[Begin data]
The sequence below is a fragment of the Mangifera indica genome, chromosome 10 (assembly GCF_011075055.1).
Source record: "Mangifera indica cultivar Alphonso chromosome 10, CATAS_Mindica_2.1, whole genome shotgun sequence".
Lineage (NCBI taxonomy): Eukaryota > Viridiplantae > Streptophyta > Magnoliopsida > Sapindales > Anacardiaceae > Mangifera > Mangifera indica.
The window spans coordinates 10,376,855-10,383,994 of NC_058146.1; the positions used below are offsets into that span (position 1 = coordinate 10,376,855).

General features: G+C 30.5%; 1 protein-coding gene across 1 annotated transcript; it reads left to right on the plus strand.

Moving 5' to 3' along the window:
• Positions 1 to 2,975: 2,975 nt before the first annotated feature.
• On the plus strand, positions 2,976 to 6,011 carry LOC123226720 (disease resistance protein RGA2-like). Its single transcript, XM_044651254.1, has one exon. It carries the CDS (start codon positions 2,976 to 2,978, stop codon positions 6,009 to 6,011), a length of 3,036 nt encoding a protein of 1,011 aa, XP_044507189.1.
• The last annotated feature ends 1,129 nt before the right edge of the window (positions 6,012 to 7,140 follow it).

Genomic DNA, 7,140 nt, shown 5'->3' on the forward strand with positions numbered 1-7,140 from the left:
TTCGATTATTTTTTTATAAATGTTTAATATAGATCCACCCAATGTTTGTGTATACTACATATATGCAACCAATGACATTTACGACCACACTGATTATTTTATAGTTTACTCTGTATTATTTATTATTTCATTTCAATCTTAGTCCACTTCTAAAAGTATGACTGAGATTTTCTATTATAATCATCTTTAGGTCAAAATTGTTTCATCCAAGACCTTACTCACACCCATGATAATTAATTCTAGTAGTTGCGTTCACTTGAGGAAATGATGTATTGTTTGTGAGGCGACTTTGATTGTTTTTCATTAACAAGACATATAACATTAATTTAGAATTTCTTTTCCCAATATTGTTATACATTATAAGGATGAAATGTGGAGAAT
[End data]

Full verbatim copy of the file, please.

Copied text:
The sequence below is a fragment of the Mangifera indica genome, chromosome 10 (assembly GCF_011075055.1).
Source record: "Mangifera indica cultivar Alphonso chromosome 10, CATAS_Mindica_2.1, whole genome shotgun sequence".
Lineage (NCBI taxonomy): Eukaryota > Viridiplantae > Streptophyta > Magnoliopsida > Sapindales > Anacardiaceae > Mangifera > Mangifera indica.
The window spans coordinates 10,376,855-10,383,994 of NC_058146.1; the positions used below are offsets into that span (position 1 = coordinate 10,376,855).

General features: G+C 30.5%; 1 protein-coding gene across 1 annotated transcript; it reads left to right on the plus strand.

Moving 5' to 3' along the window:
• Positions 1 to 2,975: 2,975 nt before the first annotated feature.
• On the plus strand, positions 2,976 to 6,011 carry LOC123226720 (disease resistance protein RGA2-like). Its single transcript, XM_044651254.1, has one exon. It carries the CDS (start codon positions 2,976 to 2,978, stop codon positions 6,009 to 6,011), a length of 3,036 nt encoding a protein of 1,011 aa, XP_044507189.1.
• The last annotated feature ends 1,129 nt before the right edge of the window (positions 6,012 to 7,140 follow it).

Genomic DNA, 7,140 nt, shown 5'->3' on the forward strand with positions numbered 1-7,140 from the left:
TTCGATTATTTTTTTATAAATGTTTAATATAGATCCACCCAATGTTTGTGTATACTACATATATGCAACCAATGACATTTACGACCACACTGATTATTTTATAGTTTACTCTGTATTATTTATTATTTCATTTCAATCTTAGTCCACTTCTAAAAGTATGACTGAGATTTTCTATTATAATCATCTTTAGGTCAAAATTGTTTCATCCAAGACCTTACTCACACCCATGATAATTAATTCTAGTAGTTGCGTTCACTTGAGGAAATGATGTATTGTTTGTGAGGCGACTTTGATTGTTTTTCATTAACAAGACATATAACATTAATTTAGAATTTCTTTTCCCAATATTGTTATACATTATAAGGATGAAATGTGGAGAAT